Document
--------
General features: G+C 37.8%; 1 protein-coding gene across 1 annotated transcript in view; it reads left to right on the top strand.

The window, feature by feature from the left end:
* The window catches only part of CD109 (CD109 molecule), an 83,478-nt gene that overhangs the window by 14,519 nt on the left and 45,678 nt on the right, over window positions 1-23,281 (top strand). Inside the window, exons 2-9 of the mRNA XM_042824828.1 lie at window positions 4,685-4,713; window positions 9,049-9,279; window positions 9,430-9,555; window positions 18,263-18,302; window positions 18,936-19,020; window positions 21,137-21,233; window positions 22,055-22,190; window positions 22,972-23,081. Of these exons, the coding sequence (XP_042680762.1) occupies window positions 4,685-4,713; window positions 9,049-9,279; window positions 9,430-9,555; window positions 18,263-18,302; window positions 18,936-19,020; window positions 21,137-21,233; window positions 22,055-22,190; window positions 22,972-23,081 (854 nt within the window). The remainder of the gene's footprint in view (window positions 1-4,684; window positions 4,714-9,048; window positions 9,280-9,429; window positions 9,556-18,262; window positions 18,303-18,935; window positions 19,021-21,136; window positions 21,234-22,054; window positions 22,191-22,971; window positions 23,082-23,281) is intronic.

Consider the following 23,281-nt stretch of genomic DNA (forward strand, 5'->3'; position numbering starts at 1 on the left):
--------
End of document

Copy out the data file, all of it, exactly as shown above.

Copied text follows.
General features: G+C 37.8%; 1 protein-coding gene across 1 annotated transcript in view; it reads left to right on the top strand.

The window, feature by feature from the left end:
* The window catches only part of CD109 (CD109 molecule), an 83,478-nt gene that overhangs the window by 14,519 nt on the left and 45,678 nt on the right, over window positions 1-23,281 (top strand). Inside the window, exons 2-9 of the mRNA XM_042824828.1 lie at window positions 4,685-4,713; window positions 9,049-9,279; window positions 9,430-9,555; window positions 18,263-18,302; window positions 18,936-19,020; window positions 21,137-21,233; window positions 22,055-22,190; window positions 22,972-23,081. Of these exons, the coding sequence (XP_042680762.1) occupies window positions 4,685-4,713; window positions 9,049-9,279; window positions 9,430-9,555; window positions 18,263-18,302; window positions 18,936-19,020; window positions 21,137-21,233; window positions 22,055-22,190; window positions 22,972-23,081 (854 nt within the window). The remainder of the gene's footprint in view (window positions 1-4,684; window positions 4,714-9,048; window positions 9,280-9,429; window positions 9,556-18,262; window positions 18,303-18,935; window positions 19,021-21,136; window positions 21,234-22,054; window positions 22,191-22,971; window positions 23,082-23,281) is intronic.

Consider the following 23,281-nt stretch of genomic DNA (forward strand, 5'->3'; position numbering starts at 1 on the left):